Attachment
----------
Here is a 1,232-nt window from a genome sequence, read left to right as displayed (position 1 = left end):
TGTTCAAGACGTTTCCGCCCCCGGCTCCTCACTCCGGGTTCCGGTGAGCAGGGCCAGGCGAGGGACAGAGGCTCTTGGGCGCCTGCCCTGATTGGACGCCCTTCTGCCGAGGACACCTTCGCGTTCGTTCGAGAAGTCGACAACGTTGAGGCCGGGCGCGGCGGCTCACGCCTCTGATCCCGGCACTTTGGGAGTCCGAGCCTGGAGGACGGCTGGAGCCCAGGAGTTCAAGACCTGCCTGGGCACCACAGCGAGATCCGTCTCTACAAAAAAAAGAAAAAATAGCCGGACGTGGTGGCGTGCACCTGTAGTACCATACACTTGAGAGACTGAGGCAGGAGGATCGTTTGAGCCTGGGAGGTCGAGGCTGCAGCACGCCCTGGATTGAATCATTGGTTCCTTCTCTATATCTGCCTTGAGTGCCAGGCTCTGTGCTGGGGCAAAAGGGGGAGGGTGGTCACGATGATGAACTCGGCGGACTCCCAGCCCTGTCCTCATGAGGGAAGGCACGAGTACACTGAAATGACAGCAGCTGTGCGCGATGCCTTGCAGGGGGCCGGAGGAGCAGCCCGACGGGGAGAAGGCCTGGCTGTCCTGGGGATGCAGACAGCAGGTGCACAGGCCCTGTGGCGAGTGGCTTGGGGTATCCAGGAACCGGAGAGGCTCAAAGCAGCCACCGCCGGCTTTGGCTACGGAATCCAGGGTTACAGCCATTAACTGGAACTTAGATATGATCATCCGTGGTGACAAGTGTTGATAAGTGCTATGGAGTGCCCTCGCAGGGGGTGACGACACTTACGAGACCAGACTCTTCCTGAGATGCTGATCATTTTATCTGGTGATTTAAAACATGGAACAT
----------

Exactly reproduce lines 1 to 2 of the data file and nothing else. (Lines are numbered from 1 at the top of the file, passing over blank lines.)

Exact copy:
Here is a 1,232-nt window from a genome sequence, read left to right as displayed (position 1 = left end):
TGTTCAAGACGTTTCCGCCCCCGGCTCCTCACTCCGGGTTCCGGTGAGCAGGGCCAGGCGAGGGACAGAGGCTCTTGGGCGCCTGCCCTGATTGGACGCCCTTCTGCCGAGGACACCTTCGCGTTCGTTCGAGAAGTCGACAACGTTGAGGCCGGGCGCGGCGGCTCACGCCTCTGATCCCGGCACTTTGGGAGTCCGAGCCTGGAGGACGGCTGGAGCCCAGGAGTTCAAGACCTGCCTGGGCACCACAGCGAGATCCGTCTCTACAAAAAAAAGAAAAAATAGCCGGACGTGGTGGCGTGCACCTGTAGTACCATACACTTGAGAGACTGAGGCAGGAGGATCGTTTGAGCCTGGGAGGTCGAGGCTGCAGCACGCCCTGGATTGAATCATTGGTTCCTTCTCTATATCTGCCTTGAGTGCCAGGCTCTGTGCTGGGGCAAAAGGGGGAGGGTGGTCACGATGATGAACTCGGCGGACTCCCAGCCCTGTCCTCATGAGGGAAGGCACGAGTACACTGAAATGACAGCAGCTGTGCGCGATGCCTTGCAGGGGGCCGGAGGAGCAGCCCGACGGGGAGAAGGCCTGGCTGTCCTGGGGATGCAGACAGCAGGTGCACAGGCCCTGTGGCGAGTGGCTTGGGGTATCCAGGAACCGGAGAGGCTCAAAGCAGCCACCGCCGGCTTTGGCTACGGAATCCAGGGTTACAGCCATTAACTGGAACTTAGATATGATCATCCGTGGTGACAAGTGTTGATAAGTGCTATGGAGTGCCCTCGCAGGGGGTGACGACACTTACGAGACCAGACTCTTCCTGAGATGCTGATCATTTTATCTGGTGATTTAAAACATGGAACAT